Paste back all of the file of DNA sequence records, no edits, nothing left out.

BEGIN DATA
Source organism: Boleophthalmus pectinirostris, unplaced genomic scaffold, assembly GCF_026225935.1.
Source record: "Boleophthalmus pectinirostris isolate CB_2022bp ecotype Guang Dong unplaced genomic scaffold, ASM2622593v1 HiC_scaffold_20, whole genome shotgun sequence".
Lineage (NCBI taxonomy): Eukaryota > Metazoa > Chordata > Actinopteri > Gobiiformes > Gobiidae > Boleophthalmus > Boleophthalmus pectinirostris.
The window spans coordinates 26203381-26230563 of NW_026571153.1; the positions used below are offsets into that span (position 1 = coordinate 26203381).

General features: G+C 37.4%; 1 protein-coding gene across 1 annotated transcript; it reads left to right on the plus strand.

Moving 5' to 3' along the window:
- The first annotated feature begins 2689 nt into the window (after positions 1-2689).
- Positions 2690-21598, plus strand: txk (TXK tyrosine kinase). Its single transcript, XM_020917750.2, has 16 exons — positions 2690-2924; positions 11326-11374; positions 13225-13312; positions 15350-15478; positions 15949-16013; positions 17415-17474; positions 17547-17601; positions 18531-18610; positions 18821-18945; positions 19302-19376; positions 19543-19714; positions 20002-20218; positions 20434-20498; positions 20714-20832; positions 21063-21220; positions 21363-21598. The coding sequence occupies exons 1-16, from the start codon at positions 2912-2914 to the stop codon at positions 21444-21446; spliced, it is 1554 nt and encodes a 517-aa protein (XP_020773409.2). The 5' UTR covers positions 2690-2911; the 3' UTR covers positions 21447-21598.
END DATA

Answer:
Source organism: Boleophthalmus pectinirostris, unplaced genomic scaffold, assembly GCF_026225935.1.
Source record: "Boleophthalmus pectinirostris isolate CB_2022bp ecotype Guang Dong unplaced genomic scaffold, ASM2622593v1 HiC_scaffold_20, whole genome shotgun sequence".
Lineage (NCBI taxonomy): Eukaryota > Metazoa > Chordata > Actinopteri > Gobiiformes > Gobiidae > Boleophthalmus > Boleophthalmus pectinirostris.
The window spans coordinates 26203381-26230563 of NW_026571153.1; the positions used below are offsets into that span (position 1 = coordinate 26203381).

General features: G+C 37.4%; 1 protein-coding gene across 1 annotated transcript; it reads left to right on the plus strand.

Moving 5' to 3' along the window:
- The first annotated feature begins 2689 nt into the window (after positions 1-2689).
- Positions 2690-21598, plus strand: txk (TXK tyrosine kinase). Its single transcript, XM_020917750.2, has 16 exons — positions 2690-2924; positions 11326-11374; positions 13225-13312; positions 15350-15478; positions 15949-16013; positions 17415-17474; positions 17547-17601; positions 18531-18610; positions 18821-18945; positions 19302-19376; positions 19543-19714; positions 20002-20218; positions 20434-20498; positions 20714-20832; positions 21063-21220; positions 21363-21598. The coding sequence occupies exons 1-16, from the start codon at positions 2912-2914 to the stop codon at positions 21444-21446; spliced, it is 1554 nt and encodes a 517-aa protein (XP_020773409.2). The 5' UTR covers positions 2690-2911; the 3' UTR covers positions 21447-21598.